As part of our normal maintenance at Colleton River Club, we measure green speeds daily with a Stimpmeter and post them in the golf shop. Used on a level portion of the green, this tool is designed to release a golf ball from an inclined plane at a consistent height. Taking the average distance in feet of three balls rolled in opposing directions determines the Stimpmeter reading, or green speed. At higher green speeds, more caution is required when putting. In 1978 the USGA adopted the use of the Stimpmeter to provide consistency throughout their championships.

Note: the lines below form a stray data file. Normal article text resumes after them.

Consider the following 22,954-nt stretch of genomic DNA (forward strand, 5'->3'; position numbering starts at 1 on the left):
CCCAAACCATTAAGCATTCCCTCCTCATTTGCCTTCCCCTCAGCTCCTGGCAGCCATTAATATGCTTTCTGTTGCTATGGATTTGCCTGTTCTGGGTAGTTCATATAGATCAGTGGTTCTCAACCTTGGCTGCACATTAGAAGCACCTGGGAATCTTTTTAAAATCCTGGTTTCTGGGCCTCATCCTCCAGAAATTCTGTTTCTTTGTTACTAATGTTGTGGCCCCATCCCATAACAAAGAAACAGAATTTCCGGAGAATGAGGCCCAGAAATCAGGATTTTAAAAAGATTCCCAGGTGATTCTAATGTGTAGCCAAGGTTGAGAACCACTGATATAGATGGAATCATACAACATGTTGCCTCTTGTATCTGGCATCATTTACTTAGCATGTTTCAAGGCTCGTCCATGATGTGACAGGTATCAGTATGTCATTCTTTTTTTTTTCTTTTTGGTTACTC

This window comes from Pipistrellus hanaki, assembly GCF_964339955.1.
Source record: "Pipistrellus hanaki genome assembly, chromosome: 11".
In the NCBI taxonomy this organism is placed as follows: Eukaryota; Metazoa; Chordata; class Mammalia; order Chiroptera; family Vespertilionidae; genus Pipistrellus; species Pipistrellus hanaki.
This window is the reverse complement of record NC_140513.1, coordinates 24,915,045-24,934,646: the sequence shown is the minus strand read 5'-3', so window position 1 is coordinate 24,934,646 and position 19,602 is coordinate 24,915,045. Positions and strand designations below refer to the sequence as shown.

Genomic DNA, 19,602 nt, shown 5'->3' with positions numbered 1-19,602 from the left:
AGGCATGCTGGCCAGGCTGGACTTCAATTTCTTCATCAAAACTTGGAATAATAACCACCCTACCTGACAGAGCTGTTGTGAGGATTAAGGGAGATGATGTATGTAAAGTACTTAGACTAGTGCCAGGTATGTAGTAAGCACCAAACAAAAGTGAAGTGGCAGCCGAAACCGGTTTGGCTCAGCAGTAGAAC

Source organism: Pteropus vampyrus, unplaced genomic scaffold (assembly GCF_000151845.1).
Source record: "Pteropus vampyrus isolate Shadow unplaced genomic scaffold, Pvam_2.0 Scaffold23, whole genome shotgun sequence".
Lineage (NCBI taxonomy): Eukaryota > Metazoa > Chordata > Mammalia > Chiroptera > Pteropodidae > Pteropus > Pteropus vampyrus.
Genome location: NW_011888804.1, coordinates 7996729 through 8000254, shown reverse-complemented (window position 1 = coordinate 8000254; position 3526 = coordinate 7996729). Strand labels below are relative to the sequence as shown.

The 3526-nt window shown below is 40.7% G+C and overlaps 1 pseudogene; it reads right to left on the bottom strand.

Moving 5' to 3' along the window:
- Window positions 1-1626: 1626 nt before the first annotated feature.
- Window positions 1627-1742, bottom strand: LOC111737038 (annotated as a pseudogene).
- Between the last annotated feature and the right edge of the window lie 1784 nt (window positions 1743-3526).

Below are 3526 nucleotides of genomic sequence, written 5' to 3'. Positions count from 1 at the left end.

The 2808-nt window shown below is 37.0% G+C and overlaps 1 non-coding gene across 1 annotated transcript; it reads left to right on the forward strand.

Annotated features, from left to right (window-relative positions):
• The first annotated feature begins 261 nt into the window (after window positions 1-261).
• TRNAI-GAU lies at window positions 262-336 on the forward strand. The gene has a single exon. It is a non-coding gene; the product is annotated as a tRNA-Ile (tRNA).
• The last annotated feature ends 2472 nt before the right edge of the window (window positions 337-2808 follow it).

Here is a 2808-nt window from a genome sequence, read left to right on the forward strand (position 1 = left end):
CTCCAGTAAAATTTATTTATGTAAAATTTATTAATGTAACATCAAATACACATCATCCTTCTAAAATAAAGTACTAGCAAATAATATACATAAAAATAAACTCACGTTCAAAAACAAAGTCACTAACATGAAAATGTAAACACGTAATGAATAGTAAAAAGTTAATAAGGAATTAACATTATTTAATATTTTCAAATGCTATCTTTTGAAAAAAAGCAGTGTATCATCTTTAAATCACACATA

Along with knowing how fast the greens are putting, Stimpmeter readings and surface firmness measurements are tools we use in the agronomy department to help direct maintenance activities. Everything that occurs on a golf course happens in a cyclical pattern. Along with weather, normal sound maintenance practices such as topdressing, grooming, venting, fertilizing, and irrigating all affect green speed and play an important role in producing healthy turf. This week we vented and topdressed the Nicklaus Course greens to address the surface firmness. Immediately following these procedures, the green speeds temporarily take a back seat to the agronomy practices that are required to sustain the playing conditions we all desire. Knowing the speed limit, by prioritizing and managing these steps in a thoughtful, calculated approach is the key to sustaining good conditions. Next time you are in the golf shop and notice the green speed in the tens, consider what the agronomy team is doing to improve the turf health and achieve the consistently smooth and fast greens we have become accustomed to.